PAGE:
To apply, please email your application materials (see below) in pdf format to on or before January 18. Please be sure that all documents are clearly labeled with your name. If submitting multiple documents, please use an additional identifier: i.e. JohnSmithApplication.pdf, JohnSmithResume.pdf, etc.

Required materials:

  • 2023 Application Form Candidates are strongly encouraged to fill in the application form as comprehensively as possible.
  • 2023 Summary Table The summary table should be limited to one page and should highlight the most relevant and important information. Candidates may present this information in list form.
  • A current resume or CV.
  • A writing sample of no more than 15 typewritten pages that has been submitted for publication or is of publishable quality.
  • Two or three letters of recommendation from an individuals who can speak to your credentials in the field of international law.
  • Current unofficial Georgetown transcript from MyAccess.

Cover letters and letters of recommendation should be submitted with all other application materials, but may be addressed to the Court as follows:
Jean-Pelé Fomété, Deputy Registrar
International Court of Justice
Peace Palace 2517 KJ
The Hague, The Netherlands

A Georgetown Law committee will select up to four candidates to nominate to the Court. Candidates selected for nomination will be notified in early February. Application materials for selected candidates will be submitted to the Court directly by Georgetown Law.


Georgetown Law will provide $40,000 in funding to the individual selected by the Court. That individual is responsible for making all personal and practical arrangements such as travel, visa, accommodations, and medical and other insurance and must certify that he/she has obtained medical insurance that provides coverage in The Netherlands for the duration of the fellowship.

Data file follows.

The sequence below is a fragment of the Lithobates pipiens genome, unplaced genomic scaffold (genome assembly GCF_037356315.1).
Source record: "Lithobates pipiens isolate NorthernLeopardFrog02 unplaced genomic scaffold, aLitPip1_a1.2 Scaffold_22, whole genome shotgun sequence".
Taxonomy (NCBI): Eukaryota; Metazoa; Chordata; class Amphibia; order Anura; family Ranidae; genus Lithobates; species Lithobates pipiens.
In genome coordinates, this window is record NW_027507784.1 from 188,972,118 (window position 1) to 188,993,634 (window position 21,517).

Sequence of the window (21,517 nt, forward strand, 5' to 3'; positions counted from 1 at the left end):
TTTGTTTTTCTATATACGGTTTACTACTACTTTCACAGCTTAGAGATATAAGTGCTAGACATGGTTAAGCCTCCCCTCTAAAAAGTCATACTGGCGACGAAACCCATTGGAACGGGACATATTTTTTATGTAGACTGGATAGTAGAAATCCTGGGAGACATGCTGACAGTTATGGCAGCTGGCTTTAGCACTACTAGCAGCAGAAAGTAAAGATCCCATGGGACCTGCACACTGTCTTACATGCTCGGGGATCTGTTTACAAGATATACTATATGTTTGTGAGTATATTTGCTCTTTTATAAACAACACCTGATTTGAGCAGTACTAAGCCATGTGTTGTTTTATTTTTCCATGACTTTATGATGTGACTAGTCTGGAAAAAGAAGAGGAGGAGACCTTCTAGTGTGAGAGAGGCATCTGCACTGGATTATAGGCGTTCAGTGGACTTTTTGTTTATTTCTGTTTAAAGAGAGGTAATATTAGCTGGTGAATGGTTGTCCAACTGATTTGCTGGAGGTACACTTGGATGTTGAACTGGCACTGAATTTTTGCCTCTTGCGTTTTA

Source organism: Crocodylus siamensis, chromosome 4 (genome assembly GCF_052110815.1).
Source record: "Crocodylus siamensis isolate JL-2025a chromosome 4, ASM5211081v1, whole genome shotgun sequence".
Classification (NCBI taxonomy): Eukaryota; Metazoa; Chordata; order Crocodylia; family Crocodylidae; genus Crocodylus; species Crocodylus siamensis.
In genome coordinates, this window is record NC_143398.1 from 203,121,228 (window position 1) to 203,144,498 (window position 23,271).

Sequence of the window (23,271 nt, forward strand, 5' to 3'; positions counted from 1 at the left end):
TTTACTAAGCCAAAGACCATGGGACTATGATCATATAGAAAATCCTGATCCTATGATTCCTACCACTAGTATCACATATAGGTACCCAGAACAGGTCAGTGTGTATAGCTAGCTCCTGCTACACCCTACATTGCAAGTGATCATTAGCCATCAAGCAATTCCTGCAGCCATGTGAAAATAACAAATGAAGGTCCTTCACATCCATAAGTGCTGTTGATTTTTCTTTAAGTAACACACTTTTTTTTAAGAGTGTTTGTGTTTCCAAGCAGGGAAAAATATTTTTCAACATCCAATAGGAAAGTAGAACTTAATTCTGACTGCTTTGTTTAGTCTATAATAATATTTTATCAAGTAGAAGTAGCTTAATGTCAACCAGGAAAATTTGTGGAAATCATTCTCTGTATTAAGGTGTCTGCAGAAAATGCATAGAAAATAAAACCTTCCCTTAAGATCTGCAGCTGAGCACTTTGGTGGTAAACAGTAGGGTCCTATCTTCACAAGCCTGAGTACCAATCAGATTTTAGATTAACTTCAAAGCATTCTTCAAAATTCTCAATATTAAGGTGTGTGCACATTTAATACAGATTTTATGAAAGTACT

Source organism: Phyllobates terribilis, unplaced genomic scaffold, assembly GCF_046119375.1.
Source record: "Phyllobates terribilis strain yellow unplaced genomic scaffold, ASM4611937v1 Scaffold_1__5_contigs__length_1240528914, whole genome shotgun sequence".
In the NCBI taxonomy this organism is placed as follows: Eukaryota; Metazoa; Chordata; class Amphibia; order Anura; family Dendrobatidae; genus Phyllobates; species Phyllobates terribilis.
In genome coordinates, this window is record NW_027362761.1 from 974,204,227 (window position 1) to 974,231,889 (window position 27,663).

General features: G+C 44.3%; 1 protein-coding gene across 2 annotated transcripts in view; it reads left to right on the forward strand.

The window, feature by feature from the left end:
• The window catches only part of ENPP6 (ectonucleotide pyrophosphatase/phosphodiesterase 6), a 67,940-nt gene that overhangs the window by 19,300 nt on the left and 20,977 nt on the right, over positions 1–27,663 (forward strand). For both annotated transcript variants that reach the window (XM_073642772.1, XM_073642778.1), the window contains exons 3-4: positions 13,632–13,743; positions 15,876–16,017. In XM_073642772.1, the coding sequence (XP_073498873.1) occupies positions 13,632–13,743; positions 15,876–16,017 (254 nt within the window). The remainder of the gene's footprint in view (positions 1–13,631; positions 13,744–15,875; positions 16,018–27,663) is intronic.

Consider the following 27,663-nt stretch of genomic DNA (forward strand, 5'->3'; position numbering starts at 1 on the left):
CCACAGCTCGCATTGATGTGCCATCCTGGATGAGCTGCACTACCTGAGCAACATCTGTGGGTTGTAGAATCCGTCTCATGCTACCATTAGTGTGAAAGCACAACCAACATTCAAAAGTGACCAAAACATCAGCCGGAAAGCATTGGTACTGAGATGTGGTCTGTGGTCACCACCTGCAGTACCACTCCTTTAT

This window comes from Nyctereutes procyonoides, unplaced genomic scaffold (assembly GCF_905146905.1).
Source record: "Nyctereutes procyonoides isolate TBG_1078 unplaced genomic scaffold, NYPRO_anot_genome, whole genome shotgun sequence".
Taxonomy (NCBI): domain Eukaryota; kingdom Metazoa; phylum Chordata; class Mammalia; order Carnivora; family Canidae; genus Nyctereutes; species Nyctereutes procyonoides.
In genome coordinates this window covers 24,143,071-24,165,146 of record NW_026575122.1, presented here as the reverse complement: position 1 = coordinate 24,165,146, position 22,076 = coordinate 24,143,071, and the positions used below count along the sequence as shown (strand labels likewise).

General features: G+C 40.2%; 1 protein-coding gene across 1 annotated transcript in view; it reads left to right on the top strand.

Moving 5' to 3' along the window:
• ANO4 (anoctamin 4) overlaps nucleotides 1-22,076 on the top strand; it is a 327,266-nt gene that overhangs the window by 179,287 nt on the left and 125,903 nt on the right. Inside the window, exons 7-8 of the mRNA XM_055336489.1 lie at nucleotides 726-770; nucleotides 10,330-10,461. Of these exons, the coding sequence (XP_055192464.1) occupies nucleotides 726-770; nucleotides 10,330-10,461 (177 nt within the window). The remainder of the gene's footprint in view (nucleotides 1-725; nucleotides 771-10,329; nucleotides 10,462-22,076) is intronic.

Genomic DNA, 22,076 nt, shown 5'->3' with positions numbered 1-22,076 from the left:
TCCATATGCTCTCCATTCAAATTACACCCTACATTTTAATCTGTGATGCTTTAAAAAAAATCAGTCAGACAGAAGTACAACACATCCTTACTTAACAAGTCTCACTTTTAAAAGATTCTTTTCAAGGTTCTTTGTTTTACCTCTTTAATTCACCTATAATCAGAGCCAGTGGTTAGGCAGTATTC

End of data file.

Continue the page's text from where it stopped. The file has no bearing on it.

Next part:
LRAP and Tax Implications

Please note that given the nature of the fellowship arrangement, this is not considered eligible employment for coverage under Georgetown Law’s Loan Repayment Assistance Program (LRAP) and, under commonly prevailing interpretations of the relevant current regulations, is unlikely to be considered qualifying employment by the US Department of Education for purposes of Public Service Loan Forgiveness.

Any recipient (regardless of citizenship) will be treated as a “supplier” receiving a stipend from Georgetown University and will be required to complete tax forms for registration purposes. US tax withholding will likely apply to US citizens and US permanent residents; non-US citizens will likely be subject to the tax requirements of their home country.


For more information about this opportunity, please contact: Professor David Stewart

For administrative questions please contact: Cara Morris, Executive Director, Transnational Programs

For assistance preparing your application materials, contact any of the following:

LL.M. Students and Graduates: Caroline Springer, Assistant Dean, Graduate Career and Professional Development, Office of Graduate Programs

J.D. Students and Graduates: Jennie Netburn, Assistant Director, Office of Public Interest and Community Service; or Michele Hoff, Associate Director for Judicial Clerkships, Office of Career Strategy